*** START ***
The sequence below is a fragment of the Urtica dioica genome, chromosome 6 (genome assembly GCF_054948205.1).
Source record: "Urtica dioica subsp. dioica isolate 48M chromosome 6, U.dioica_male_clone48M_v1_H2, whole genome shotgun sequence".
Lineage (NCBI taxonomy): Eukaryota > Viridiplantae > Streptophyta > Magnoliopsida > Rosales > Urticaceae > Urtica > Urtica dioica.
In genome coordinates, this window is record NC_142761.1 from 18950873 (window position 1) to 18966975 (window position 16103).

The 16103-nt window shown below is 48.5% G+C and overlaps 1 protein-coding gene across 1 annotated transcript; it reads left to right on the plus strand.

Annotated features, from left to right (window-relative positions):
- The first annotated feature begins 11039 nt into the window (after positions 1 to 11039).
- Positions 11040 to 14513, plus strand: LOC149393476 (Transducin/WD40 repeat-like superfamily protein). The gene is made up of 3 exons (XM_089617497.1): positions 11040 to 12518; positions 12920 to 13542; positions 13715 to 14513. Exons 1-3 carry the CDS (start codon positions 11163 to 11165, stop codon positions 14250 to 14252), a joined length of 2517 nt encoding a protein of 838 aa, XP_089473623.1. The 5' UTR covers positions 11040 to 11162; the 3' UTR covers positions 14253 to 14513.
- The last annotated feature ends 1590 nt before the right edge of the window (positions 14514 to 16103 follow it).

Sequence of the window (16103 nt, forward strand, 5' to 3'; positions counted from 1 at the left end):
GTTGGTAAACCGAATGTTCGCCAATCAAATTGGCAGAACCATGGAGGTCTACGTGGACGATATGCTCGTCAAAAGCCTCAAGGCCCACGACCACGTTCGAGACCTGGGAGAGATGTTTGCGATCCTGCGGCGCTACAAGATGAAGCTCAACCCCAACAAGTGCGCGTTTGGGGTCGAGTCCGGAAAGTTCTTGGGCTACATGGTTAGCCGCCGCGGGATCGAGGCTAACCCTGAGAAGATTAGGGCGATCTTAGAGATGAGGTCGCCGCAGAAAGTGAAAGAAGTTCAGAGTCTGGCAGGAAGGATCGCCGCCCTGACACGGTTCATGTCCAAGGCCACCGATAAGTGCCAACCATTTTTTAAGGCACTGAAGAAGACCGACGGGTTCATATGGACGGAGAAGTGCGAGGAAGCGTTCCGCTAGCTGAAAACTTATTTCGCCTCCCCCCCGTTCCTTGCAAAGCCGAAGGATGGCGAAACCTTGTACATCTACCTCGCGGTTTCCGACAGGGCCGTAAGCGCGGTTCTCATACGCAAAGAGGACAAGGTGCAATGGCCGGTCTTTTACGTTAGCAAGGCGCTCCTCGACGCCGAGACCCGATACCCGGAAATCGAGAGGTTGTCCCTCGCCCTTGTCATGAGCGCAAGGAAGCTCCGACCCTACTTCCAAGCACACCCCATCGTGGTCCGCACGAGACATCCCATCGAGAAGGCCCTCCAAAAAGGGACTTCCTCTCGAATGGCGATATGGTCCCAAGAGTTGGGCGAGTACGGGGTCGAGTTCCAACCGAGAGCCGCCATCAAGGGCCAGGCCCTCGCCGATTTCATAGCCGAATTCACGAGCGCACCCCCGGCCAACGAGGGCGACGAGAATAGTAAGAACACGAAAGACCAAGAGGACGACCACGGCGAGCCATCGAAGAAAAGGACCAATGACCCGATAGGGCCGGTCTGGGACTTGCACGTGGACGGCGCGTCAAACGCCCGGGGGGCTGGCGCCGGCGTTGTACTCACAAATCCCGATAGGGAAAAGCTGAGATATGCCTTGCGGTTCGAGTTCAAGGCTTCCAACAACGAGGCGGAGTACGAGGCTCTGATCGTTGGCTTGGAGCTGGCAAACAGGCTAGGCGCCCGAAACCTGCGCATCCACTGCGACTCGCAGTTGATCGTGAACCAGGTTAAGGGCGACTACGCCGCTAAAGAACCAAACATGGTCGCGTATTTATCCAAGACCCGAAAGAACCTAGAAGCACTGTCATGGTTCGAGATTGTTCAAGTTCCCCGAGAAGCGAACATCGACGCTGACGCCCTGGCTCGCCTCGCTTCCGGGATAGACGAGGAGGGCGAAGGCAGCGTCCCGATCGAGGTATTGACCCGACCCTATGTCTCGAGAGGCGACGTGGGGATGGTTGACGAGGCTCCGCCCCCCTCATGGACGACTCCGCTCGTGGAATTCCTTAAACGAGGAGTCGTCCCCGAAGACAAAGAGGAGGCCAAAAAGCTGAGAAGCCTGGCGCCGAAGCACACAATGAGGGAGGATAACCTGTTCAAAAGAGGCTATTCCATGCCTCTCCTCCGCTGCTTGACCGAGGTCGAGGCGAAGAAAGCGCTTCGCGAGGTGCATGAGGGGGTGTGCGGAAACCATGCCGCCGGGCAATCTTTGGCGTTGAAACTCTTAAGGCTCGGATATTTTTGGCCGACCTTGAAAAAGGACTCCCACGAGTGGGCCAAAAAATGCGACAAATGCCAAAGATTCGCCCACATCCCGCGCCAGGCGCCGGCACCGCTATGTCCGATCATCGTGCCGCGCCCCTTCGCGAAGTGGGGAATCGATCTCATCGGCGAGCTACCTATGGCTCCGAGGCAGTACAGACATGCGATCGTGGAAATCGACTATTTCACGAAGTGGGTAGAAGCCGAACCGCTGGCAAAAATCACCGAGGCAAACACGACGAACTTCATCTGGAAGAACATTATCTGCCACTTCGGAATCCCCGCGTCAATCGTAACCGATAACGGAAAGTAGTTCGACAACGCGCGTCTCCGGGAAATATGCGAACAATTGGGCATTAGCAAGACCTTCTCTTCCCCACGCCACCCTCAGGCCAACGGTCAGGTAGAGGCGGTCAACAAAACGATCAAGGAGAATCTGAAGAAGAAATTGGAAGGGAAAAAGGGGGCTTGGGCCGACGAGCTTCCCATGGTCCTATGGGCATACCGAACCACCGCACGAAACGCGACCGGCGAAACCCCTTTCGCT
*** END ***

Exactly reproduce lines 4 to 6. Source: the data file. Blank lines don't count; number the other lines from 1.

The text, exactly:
In genome coordinates, this window is record NC_142761.1 from 18950873 (window position 1) to 18966975 (window position 16103).

The 16103-nt window shown below is 48.5% G+C and overlaps 1 protein-coding gene across 1 annotated transcript; it reads left to right on the plus strand.

Annotated features, from left to right (window-relative positions):